Decomposition

Human decomposition

Observation of the various stages of decomposition can help determine how long a body has been dead.

The first stage is autolysis, more commonly known as self-digestion, during which the body’s cells are destroyed through the action of their own digestive enzymes. However, these enzymes are released into the cells because of the cessation of active processes in the cells, not as an active process. In other words, though autolysis resembles the active process of digestion of nutrients by live cells, the dead cells are not actively digesting themselves as is often claimed in popular literature and as the synonym self-digestion of autolysis seems to imply. As a result of autolysis, liquid is created that gets between the layers of skin and makes the skin peel off. During this stage, flies (when present) start to lay eggs in the openings of the body: eyes, nostrils, mouth, ears, open wounds, and other orifices. Hatched larvae (maggots) of blowflies subsequently get under the skin and start to eat the body.

The second stage of decomposition is bloating; bacteria in the gut begin to break down the tissues of the body, releasing gas that accumulates in the intestines, which becomes trapped because of the early collapse of the small intestine. This bloating occurs largely in the abdomen, and sometimes in the mouth and genitals. The tongue may swell. This usually happens in about the second week of decomposition. Gas accumulation and bloating will continue until the body is decomposed sufficiently for the gas to escape.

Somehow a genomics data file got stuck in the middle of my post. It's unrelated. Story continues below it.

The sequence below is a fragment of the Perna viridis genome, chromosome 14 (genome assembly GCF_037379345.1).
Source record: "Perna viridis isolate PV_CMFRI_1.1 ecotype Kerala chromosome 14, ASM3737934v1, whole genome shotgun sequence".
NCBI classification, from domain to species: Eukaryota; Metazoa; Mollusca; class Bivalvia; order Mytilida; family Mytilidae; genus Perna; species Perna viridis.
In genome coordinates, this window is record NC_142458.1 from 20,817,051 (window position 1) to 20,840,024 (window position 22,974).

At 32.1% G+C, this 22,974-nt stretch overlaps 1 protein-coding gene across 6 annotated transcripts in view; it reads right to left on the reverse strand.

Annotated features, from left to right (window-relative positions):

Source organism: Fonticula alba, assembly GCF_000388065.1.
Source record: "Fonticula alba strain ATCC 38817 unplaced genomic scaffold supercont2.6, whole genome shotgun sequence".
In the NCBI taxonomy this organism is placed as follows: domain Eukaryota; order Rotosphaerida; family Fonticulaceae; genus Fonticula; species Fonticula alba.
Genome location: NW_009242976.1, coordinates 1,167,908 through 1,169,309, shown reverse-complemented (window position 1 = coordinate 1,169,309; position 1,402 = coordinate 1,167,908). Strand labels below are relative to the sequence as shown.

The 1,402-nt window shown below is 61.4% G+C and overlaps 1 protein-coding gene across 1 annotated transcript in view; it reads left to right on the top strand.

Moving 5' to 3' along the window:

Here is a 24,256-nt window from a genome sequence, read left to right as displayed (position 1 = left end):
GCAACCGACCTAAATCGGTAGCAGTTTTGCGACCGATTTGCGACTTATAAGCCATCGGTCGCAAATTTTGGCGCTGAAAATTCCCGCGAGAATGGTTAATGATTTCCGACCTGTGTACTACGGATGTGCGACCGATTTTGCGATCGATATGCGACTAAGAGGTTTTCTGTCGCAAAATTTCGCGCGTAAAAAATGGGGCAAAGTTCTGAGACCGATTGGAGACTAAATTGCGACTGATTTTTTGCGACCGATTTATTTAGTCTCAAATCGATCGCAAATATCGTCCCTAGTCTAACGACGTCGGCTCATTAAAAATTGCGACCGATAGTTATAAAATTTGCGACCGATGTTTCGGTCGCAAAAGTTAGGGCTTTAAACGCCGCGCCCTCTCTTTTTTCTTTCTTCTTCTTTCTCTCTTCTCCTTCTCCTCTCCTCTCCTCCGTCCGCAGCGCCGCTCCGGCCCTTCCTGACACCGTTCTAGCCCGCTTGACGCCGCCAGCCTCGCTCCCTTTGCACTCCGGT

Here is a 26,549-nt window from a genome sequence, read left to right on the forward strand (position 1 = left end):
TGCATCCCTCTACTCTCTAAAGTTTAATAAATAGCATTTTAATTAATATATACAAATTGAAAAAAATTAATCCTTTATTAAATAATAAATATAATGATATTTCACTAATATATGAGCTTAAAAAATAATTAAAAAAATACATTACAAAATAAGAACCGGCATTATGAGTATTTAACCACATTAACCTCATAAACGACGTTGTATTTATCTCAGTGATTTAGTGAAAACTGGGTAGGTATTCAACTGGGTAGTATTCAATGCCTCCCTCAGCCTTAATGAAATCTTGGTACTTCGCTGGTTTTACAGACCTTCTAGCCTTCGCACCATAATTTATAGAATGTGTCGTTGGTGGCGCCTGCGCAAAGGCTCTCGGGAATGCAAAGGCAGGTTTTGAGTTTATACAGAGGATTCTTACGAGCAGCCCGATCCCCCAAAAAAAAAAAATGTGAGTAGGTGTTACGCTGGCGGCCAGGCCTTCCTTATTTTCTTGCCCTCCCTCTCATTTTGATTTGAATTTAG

The third stage is putrefaction. It is the last and longest stage. Putrefaction is where the larger structures of the body break down, and tissues liquefy. The digestive organs, the brain, and lungs are the first to disintegrate. Under normal conditions, the organs are unidentifiable after three weeks. The muscles can be eaten by bacteria or devoured by carnivorous animals. Eventually, sometimes after several years, all that remains is the skeleton.

 

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